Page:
Chapter 4 explains the growth in support for independence in the last decade. The two authors emphasise the importance of grass-roots movements, which forced the main Catalan parties to redefine their programmes. The movement from below shattered Convergència i Unió into several parties and split the Socialist Party. The chapter emphasizes the cross-generational support for independence, which gives the lie to Spanish nationalists’ argument that independence support is due to indoctrination of the young through the Catalan education system.
Chapter 5 is a fascinating discussion of the economic consequences of the creation of a new state. Among so many unknowns, Xavier Cuadras-Montó concludes that “greater political power means better economic opportunities” (p.125). He does not ignore, however, the many negative consequences of secession without agreement between Spain and Catalonia, the most likely scenario. However, a key defect, he omits any reference to global warming and the need to transform the capitalist economic model. His conservative approach supposes that economies can continue to grow.
In Chapter Six, Carles Boix looks at self-determination in international law, from Woodrow Wilson’s declarations after the First World War to the experiences of Scotland, Kosovo, the Jura and Quebec in recent decades. He explains the conflicts between the ideas of territorial integrity and self-determination.
The chapters are all written by Catalans in English, one assumes, as no translators are credited. Unfortunately, this has led to numbers of minor errors and cumbersome formulations. Correctors should have been employed. Though the book is perfectly comprehensible, reading would be easier were the text more fluent.
The book’s very worthwhile objective is to influence the English-speaking world. However, though every person won to support for the Catalan cause is very welcome, the struggle will not be won or lost in the press, parliaments and courts of Europe. The Spanish state, not a new Catalan state, will always be the principal ally of the other main states of the European Union. Realpolitik, i.e. the interests of the powerful, will prevail in the chancelleries of Europe now just as it did in 1713/14. If the struggle is to be won, it will depend on a massive, radical mobilisation that can win support from voters for unionist parties. And this perspective is lacking in the book.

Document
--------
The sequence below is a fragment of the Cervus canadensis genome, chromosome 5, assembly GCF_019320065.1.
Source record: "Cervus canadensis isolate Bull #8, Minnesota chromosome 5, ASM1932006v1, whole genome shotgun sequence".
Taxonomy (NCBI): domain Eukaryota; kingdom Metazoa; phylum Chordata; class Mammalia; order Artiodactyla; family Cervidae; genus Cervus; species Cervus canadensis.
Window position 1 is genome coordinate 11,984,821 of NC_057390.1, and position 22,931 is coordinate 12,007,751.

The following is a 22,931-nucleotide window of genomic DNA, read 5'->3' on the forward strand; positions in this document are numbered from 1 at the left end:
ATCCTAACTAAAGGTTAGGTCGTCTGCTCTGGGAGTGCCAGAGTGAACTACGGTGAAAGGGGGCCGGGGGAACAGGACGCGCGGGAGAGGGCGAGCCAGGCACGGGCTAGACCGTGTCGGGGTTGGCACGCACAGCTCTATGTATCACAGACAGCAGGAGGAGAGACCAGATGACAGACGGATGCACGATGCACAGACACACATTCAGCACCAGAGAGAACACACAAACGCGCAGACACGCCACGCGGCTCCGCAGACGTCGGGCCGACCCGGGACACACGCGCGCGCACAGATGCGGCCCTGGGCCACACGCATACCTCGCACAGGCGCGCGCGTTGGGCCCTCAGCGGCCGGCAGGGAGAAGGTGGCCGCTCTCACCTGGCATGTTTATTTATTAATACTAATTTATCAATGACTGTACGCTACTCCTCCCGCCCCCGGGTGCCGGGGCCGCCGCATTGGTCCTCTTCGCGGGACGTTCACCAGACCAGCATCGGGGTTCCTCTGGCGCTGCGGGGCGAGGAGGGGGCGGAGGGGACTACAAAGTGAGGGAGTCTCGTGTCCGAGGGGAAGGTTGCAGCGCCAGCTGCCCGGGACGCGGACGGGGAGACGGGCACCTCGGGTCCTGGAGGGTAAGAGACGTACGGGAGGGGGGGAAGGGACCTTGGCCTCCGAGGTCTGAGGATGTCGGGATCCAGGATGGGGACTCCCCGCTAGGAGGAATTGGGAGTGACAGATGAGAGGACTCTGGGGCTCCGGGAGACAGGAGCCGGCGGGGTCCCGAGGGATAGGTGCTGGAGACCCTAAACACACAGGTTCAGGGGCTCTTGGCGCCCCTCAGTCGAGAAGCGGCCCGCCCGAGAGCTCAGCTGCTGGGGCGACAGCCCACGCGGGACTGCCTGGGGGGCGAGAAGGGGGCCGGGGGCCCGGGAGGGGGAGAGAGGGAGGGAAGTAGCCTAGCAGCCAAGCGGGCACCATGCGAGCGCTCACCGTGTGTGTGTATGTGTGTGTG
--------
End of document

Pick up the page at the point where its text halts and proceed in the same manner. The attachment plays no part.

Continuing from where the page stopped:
The Case of the Catalans gives the arguments for independence, but not the strategy of how to win it: just as, on October 27 2017, the Catalan government had lots of ideas why independence was a good option, but a dearth of plans to actually put it into practice. Instead of fireworks enthusing the crowds in the Plaça Sant Jaume that night, independence went off like a damp squib. The Catalan Government’s Ministers did not go to work in defiance of Rajoy’s suspension of Catalan autonomy. They did not call on the mass movement to defend the new Republic. They failed to test the waters. This book’s authors suffer from the same lack of strategy and of confidence in the mass movement.
These critical comments are part of the debate. They should not detract from the qualities of this succinct, hard-hitting book. It is a valuable source of statistics, information and arguments for supporters of independence.
The Case of the Catalans is edited and introduced by Clara Ponsatí, Euro MP, former Minister of Education in Puigdemont’s 2016-17 government and political exile in Scotland. She worked for many years as Professor of Economics at the University of St. Andrew’s.
The other contributors are teachers and researchers in Barcelona’s several universities, experts in their fields and closely involved with the fight for independence. Of the seven authors, four - Ponsatí, Aragonès, Carreras and Cuadras-Morató - are economists; Antoni Abat is a Constitutional Law expert; and Muñoz and Boix are Politics professors.